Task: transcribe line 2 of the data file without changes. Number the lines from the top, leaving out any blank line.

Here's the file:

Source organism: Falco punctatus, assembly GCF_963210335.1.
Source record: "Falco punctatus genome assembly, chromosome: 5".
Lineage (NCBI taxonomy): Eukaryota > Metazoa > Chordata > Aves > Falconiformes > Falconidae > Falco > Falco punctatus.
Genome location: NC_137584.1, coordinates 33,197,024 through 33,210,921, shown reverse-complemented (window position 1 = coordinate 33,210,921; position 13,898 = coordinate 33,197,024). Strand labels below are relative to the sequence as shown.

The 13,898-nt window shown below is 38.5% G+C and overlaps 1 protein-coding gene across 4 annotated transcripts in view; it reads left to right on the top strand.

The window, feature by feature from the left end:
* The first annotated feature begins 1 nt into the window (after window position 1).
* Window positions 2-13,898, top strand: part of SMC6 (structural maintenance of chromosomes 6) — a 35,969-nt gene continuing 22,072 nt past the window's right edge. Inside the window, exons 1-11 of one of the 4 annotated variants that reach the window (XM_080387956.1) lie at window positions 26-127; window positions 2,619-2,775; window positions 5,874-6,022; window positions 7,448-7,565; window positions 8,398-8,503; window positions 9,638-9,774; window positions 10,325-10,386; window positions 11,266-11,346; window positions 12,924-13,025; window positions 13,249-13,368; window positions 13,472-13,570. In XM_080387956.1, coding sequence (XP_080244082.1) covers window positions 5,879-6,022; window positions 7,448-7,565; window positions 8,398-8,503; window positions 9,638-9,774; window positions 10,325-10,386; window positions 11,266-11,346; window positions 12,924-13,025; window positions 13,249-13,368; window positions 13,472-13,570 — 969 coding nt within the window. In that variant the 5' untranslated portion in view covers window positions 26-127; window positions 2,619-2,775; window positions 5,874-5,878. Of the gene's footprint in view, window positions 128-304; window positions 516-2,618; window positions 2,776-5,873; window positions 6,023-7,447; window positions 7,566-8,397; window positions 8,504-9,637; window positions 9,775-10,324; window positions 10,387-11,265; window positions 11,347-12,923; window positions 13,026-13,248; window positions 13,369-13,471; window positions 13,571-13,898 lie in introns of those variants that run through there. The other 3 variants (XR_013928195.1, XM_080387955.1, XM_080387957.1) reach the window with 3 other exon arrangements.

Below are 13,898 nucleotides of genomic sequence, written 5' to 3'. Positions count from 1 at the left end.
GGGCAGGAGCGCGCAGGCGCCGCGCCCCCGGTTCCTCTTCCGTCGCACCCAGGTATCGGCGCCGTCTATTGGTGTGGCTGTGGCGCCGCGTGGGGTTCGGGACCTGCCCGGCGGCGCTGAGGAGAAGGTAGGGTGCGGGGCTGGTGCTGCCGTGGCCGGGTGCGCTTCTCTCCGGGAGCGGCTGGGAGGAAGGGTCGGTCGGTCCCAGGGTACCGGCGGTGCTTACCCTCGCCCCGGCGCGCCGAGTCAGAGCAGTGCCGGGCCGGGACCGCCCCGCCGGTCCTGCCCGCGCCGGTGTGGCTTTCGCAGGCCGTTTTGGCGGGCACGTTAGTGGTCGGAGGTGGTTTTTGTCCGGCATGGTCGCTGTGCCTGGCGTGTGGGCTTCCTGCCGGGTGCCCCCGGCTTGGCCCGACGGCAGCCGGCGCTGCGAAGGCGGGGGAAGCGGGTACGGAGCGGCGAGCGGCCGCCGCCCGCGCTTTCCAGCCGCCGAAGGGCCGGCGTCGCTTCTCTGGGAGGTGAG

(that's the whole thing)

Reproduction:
Source record: "Falco punctatus genome assembly, chromosome: 5".